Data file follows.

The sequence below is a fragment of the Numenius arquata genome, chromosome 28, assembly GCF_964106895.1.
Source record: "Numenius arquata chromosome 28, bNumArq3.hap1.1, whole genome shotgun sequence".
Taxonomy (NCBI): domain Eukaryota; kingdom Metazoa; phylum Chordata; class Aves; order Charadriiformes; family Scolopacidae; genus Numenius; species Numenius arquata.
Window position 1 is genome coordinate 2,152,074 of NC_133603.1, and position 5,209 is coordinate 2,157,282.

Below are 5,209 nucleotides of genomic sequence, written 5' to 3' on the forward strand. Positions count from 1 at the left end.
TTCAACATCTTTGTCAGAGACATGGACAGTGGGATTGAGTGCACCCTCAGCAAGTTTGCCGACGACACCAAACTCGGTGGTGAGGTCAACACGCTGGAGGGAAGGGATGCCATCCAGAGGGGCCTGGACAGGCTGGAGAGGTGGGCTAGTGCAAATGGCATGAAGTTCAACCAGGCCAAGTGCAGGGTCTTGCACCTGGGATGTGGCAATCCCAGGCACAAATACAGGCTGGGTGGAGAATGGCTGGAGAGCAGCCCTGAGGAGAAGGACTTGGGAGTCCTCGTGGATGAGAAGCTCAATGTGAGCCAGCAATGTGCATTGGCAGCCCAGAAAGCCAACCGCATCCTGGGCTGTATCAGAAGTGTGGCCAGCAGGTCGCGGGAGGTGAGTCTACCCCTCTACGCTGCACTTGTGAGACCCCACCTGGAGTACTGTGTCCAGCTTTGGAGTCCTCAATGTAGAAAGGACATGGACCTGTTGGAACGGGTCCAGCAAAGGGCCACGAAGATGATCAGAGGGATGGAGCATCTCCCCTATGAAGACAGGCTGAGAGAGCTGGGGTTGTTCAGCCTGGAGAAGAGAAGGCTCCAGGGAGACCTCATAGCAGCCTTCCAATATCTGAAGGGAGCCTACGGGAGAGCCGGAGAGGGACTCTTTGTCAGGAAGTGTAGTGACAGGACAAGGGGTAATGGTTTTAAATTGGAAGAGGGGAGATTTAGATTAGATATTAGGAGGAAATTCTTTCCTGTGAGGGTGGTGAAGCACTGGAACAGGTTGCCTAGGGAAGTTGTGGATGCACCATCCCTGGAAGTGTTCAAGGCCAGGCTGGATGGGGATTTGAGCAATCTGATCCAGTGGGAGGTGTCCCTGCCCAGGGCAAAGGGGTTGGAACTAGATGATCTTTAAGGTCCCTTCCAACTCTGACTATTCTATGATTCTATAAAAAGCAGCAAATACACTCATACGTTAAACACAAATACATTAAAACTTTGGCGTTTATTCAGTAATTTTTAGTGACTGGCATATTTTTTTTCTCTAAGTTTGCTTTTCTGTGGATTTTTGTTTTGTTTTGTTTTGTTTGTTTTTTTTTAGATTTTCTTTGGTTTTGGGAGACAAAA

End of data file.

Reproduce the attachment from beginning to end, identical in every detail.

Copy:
The sequence below is a fragment of the Numenius arquata genome, chromosome 28, assembly GCF_964106895.1.
Source record: "Numenius arquata chromosome 28, bNumArq3.hap1.1, whole genome shotgun sequence".
Taxonomy (NCBI): domain Eukaryota; kingdom Metazoa; phylum Chordata; class Aves; order Charadriiformes; family Scolopacidae; genus Numenius; species Numenius arquata.
Window position 1 is genome coordinate 2,152,074 of NC_133603.1, and position 5,209 is coordinate 2,157,282.

Below are 5,209 nucleotides of genomic sequence, written 5' to 3' on the forward strand. Positions count from 1 at the left end.
TTCAACATCTTTGTCAGAGACATGGACAGTGGGATTGAGTGCACCCTCAGCAAGTTTGCCGACGACACCAAACTCGGTGGTGAGGTCAACACGCTGGAGGGAAGGGATGCCATCCAGAGGGGCCTGGACAGGCTGGAGAGGTGGGCTAGTGCAAATGGCATGAAGTTCAACCAGGCCAAGTGCAGGGTCTTGCACCTGGGATGTGGCAATCCCAGGCACAAATACAGGCTGGGTGGAGAATGGCTGGAGAGCAGCCCTGAGGAGAAGGACTTGGGAGTCCTCGTGGATGAGAAGCTCAATGTGAGCCAGCAATGTGCATTGGCAGCCCAGAAAGCCAACCGCATCCTGGGCTGTATCAGAAGTGTGGCCAGCAGGTCGCGGGAGGTGAGTCTACCCCTCTACGCTGCACTTGTGAGACCCCACCTGGAGTACTGTGTCCAGCTTTGGAGTCCTCAATGTAGAAAGGACATGGACCTGTTGGAACGGGTCCAGCAAAGGGCCACGAAGATGATCAGAGGGATGGAGCATCTCCCCTATGAAGACAGGCTGAGAGAGCTGGGGTTGTTCAGCCTGGAGAAGAGAAGGCTCCAGGGAGACCTCATAGCAGCCTTCCAATATCTGAAGGGAGCCTACGGGAGAGCCGGAGAGGGACTCTTTGTCAGGAAGTGTAGTGACAGGACAAGGGGTAATGGTTTTAAATTGGAAGAGGGGAGATTTAGATTAGATATTAGGAGGAAATTCTTTCCTGTGAGGGTGGTGAAGCACTGGAACAGGTTGCCTAGGGAAGTTGTGGATGCACCATCCCTGGAAGTGTTCAAGGCCAGGCTGGATGGGGATTTGAGCAATCTGATCCAGTGGGAGGTGTCCCTGCCCAGGGCAAAGGGGTTGGAACTAGATGATCTTTAAGGTCCCTTCCAACTCTGACTATTCTATGATTCTATAAAAAGCAGCAAATACACTCATACGTTAAACACAAATACATTAAAACTTTGGCGTTTATTCAGTAATTTTTAGTGACTGGCATATTTTTTTTCTCTAAGTTTGCTTTTCTGTGGATTTTTGTTTTGTTTTGTTTTGTTTGTTTTTTTTTAGATTTTCTTTGGTTTTGGGAGACAAAA